A woman in her 80s was told she might have to wait 20 hours for an ambulance after falling down the stairs, as staff say they queued for 12 hours to hand patients over at Ipswich hospital.

On Monday morning Jane – not her real name – called an ambulance after finding her mother, who has dementia, had fallen down the stairs and was trapped in a position that meant she couldn't breathe properly.

"She was bent double," she said. "Her back was wedged against the side of the piano, and her legs and bum were wedged against the bottom step. She was conscious but she didn't look a great colour and she had cut her head.

"She was a bit grey around the edges.

"So I called an ambulance and I did make clear to them on more than one occasion that her chest was very constricted and she was going to be having trouble breathing.

"They said 'we want to tell you now there is a possibility of a 20-hour wait'.

"I was just horrified the ambulance services weren't taking it seriously.

Jane, who is a former nurse, called the fire service who arrived within minutes, freed her mum and gave her oxygen.

"At that point, the ambulance did arrive. I don't know if they reassessed mum's case and sent somebody quicker of if the fire service chased them.

"The people are doing a brilliant job and the control room, it's not their fault either, they're trying to prioritise but the tools they're using to prioritise patients aren't great.

"It comes down to money. There are insufficient services. The ambulance service is underfunded. They've not got enough people. They've got good enough vehicles."

In response, a spokesman for the East of England Ambulance Service NHS Trust (EEAST) said: “We received this call at 10.13am on Monday, when demand for our services was incredibly high. Although the caller was initially advised they may experience a long wait as a result, the call was prioritised and community first responder was on scene by 10.40am with an ambulance arriving two minutes later.

“We would like to apologise for any distress which may have been caused to the patient and her family and would encourage them to contact our patient experience team if they would like to discuss this further.”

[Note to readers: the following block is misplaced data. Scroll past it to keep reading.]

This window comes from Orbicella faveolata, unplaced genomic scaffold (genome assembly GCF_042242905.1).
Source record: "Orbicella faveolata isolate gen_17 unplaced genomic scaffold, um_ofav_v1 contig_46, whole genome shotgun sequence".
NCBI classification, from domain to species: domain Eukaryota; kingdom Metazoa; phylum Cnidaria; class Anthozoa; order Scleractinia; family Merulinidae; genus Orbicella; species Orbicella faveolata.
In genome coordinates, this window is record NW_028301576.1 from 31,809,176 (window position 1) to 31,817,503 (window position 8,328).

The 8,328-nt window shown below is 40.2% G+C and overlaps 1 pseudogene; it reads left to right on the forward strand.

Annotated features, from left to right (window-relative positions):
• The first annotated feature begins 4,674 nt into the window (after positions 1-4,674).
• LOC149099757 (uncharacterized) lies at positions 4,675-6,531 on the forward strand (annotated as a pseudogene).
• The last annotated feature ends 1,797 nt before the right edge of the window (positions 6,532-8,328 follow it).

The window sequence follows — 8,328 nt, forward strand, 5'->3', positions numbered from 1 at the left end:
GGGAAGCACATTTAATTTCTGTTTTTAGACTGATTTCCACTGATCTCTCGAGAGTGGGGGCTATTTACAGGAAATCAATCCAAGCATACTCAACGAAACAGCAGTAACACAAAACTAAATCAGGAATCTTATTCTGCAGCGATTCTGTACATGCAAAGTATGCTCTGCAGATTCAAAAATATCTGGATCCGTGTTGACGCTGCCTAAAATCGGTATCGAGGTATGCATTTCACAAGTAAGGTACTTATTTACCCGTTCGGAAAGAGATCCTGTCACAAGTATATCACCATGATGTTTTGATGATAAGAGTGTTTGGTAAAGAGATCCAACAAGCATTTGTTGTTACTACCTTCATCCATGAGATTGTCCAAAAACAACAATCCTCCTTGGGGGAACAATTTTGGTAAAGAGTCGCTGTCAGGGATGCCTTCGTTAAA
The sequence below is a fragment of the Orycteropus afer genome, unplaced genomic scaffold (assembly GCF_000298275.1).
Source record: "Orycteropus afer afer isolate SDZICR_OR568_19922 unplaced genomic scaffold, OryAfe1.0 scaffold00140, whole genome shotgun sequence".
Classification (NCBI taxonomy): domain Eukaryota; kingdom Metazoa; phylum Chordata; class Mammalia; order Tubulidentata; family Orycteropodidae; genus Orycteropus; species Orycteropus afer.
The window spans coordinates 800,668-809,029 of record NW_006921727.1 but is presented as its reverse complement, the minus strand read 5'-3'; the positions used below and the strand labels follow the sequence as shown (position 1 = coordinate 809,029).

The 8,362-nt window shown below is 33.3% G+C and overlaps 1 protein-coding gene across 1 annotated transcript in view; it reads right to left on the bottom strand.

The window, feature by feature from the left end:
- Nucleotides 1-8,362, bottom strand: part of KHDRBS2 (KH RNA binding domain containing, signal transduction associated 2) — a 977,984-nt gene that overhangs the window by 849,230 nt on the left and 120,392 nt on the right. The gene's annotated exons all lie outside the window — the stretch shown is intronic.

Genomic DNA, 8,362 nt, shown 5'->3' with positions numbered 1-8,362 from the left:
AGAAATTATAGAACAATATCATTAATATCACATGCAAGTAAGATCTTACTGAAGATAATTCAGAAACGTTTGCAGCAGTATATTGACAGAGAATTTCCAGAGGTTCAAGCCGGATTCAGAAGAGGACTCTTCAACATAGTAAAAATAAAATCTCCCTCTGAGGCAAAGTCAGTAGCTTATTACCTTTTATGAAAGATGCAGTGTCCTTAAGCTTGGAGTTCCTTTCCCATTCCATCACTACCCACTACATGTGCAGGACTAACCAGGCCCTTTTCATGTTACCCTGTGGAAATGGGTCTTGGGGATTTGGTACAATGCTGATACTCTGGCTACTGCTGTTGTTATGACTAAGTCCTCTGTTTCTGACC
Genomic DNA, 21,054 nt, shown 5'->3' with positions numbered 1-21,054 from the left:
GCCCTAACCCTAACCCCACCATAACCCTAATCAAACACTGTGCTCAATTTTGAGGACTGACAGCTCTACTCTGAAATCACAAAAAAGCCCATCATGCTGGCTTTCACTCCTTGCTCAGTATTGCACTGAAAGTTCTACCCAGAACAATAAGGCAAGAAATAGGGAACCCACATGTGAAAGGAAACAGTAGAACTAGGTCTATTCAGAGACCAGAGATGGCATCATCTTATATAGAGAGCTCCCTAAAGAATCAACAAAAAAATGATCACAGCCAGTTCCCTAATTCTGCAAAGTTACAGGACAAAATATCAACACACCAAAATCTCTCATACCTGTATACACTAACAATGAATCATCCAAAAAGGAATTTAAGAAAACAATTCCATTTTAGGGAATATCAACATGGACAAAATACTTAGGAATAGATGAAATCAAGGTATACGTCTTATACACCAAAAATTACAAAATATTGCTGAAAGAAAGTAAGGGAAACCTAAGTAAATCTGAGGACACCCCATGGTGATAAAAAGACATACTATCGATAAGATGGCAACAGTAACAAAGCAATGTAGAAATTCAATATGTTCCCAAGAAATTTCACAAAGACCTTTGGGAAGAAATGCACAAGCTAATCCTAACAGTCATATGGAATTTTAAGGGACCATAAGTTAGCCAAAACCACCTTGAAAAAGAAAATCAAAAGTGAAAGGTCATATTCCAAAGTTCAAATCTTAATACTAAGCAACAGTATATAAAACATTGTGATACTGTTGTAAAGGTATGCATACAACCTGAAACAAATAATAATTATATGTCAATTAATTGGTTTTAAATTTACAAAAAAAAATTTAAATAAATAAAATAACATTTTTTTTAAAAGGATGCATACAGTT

It comes as ambulance staff described 25 ambulances queuing outside Ipswich Hospital, with some crews being forced to wait 12 hours for a hospital bed to become free.

East Anglian Daily Times: Ambulance staff reported seeing queues of ambulances outside Ipswich HospitalAmbulance staff reported seeing queues of ambulances outside Ipswich Hospital (Image: SARAH LUCY BROWN)

A spokesman for EEAST said: "The NHS is currently facing incredibly high demand and we are working very closely with our partners to speed up handover delays at hospitals to improve care for our patients.

"We experienced increased pressure across the Eastern region over the weekend caused by lengthy handover delays at hospitals and 999 demand. We moved to major incident standby on Saturday night and have remained at that level of escalation to enable us to better direct our resources to focus on patient care."

Neil Moloney, deputy chief executive at East Suffolk and North Essex NHS Foundation Trust, the organisation which runs Colchester and Ipswich hospitals, said: "We want to get ambulances back on the road as quickly as possible.

“However, the number of people we are treating is increasing and we are seeing more patients who are very sick. This has a huge impact on our A&E departments and means we do have more ambulance delays than we would like.

“Our teams are working as hard as they can to care for everyone who needs our care and treatment in the right place and at the right time.”

Therese Coffey, Suffolk Coastal MP and health secretary, has recently promised “a laser-like focus on handover delays”.

Ms Coffey said a £500 million fund would enable medically fit people to be discharged from hospital more quickly, supporting them to receive care in the community or their own homes instead.

She added the Government will be “exploring the creation of an ambulance auxiliary service”.